From Yorkville to Top Chef

Pow­er­house restau­ra­teur Janet Zuc­carini dishes on T.O. food scene by Caro­line Ak­sich

Bayview Post - - Food -

In this town, your av­er­age restau­rant won’t see its eighth birth­day.

“I think a healthy dose of para­noia in busi­ness is a good thing,” says Janet Zuc­carini, one of

Top Chef Canada’s new­est res­i­dent judges, while re­flect­ing on her two decades as a restau­ra­teur.

Since open­ing Trattoria Ner­vosa in 1996, Zuc­carini has re­fused to let her Yorkville stal­wart go stale.

“It helps to have a Triple A lo­ca­tion, and the cor­ner of Yorkville and Bel­lair is just that,” says Zuc­carini. Lo­ca­tion aside, she’s not con­tent to just let her busi­nesses sit.

“I be­lieve in never rest­ing on your lau­rels,” says Zuc­carini, who has been at the grind since mid­dle school, when she staffed the shop at her fa­ther’s epony­mous espresso ma­chine im­port­ing com­pany.

“Af­ter 20 years of beat­ing up on that build­ing — we see be­tween 800 to 1,000 cus­tomers a day in that small house — it’s just time to ren­o­vate,” says Zuc­carini of her Yorkville restau­rant.

For most, a slap of fresh­en­ing paint would suf­fice. Not so for this en­tre­pre­neur. She’s dou­bling the size of the restau­rant with a bold new ad­di­tion.

“I am work­ing with Par­ti­sans ar­chi­tec­ture firm, where the av­er­age age in the com­pany is 27. They have am­bi­tious ideas,” she says, while re­main­ing re­luc­tant to give up too many par­tic­u­lars.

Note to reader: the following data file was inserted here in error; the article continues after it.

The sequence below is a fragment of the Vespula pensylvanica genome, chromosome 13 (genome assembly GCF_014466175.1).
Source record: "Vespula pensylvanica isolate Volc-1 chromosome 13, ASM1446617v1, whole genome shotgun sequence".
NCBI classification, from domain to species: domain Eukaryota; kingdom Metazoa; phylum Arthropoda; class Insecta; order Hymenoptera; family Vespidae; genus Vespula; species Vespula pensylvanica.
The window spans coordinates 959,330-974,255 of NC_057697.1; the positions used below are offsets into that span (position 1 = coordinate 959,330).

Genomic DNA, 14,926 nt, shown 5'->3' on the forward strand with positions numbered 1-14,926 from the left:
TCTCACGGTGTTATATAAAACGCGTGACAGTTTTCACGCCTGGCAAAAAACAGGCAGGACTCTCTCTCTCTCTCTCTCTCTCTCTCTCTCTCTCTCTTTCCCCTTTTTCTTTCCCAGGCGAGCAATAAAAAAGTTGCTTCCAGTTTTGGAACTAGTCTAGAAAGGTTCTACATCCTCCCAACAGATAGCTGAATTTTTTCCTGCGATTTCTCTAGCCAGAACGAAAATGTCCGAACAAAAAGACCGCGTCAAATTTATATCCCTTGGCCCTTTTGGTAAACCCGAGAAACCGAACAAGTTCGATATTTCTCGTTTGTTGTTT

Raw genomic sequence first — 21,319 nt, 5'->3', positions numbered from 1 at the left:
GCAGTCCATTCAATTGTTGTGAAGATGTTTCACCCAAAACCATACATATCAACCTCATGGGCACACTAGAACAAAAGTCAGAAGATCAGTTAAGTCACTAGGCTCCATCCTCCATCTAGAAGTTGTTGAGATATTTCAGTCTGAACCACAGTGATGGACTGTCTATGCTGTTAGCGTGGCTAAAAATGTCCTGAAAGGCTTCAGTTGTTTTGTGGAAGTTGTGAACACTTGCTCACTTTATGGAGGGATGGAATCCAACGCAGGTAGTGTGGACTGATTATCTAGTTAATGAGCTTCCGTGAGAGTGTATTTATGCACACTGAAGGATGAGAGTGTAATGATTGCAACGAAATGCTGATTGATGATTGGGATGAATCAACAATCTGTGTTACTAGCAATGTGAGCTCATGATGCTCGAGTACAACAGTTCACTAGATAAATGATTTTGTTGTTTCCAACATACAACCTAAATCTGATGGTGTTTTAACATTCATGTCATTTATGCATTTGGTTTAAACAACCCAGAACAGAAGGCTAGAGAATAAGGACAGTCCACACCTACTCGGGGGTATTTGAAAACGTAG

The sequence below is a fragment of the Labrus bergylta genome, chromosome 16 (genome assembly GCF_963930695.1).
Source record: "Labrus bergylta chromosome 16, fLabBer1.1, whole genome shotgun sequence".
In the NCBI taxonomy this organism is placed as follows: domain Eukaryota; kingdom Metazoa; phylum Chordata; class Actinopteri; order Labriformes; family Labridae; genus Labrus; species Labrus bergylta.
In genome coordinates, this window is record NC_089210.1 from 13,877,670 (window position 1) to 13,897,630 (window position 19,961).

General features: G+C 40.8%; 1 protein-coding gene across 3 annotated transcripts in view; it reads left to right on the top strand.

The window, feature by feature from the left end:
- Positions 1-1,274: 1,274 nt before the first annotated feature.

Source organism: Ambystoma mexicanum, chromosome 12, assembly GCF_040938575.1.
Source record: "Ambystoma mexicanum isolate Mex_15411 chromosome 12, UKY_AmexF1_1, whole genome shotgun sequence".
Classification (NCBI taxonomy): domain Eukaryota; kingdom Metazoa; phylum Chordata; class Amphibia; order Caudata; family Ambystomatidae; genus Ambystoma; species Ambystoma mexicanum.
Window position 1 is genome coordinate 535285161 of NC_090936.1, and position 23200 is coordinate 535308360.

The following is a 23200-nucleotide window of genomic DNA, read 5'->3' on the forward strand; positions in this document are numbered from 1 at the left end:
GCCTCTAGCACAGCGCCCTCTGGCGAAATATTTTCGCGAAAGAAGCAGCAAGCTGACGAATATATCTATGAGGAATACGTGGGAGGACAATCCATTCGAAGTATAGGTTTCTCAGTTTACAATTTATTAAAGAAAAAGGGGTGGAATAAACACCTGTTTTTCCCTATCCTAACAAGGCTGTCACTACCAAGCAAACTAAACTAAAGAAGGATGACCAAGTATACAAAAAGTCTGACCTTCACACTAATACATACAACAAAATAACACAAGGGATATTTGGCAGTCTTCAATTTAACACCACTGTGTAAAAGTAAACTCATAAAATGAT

What­ever the man­i­fes­ta­tion of the hy­per-mod­ern ad­di­tion, her­itage fa­nat­ics needn’t fret: the Vic­to­rian cot­tage will re­main, as will the menu sta­ples. The kale salad — Toronto’s first ac­cord­ing to Zuc­carini — is there to stay.

Al­though Zuc­carini might not be a house­hold name (yet!), any Chowhound junkies worth their salt know about this pil­lar of the Toronto food scene. Apart from toss­ing kale be­fore it was cool, Zuc­carini comes from a fam­ily of food mav­er­icks. Her fa­ther was the first espresso pusher in Toronto in the ’80s. Be­fore he started im­port­ing Ital­ian ma­chines, the only brew in town was wa­tery drip cof­fee. You have him to thank for your five-dol­lar-a-day cap­puc­cino habit.

Zuc­carini may have in­her­ited her en­tre­pre­neur­ial bent from her fa­ther, but she honed it in Rome — where she ob­tained her MBA — while scoot­ing around town on her Mo­torino and feast­ing on fan­tas­tic Ro­man foods that she would later recre­ate in Toronto.

Dur­ing this pe­riod, she also started cook­ing for her­self.

“I had the op­por­tu­nity to cook with out­stand­ing in­gre­di­ents from the farm­ers’ mar­ket and small neigh­bour­hood stores close to my home in Rome,” she says. “This is when a true love af­fair with food and eat­ing well re­ally so­lid­i­fied.”

Her busi­ness savvy is ev­i­dent with pur­chases like Gusto 101. She picked up a me­chanic’s shop on King West for a song af­ter the 2008 crash. Now, the ex-in­dus­trial site an­chors one of Toronto’s buzzi­est din­ing strips.

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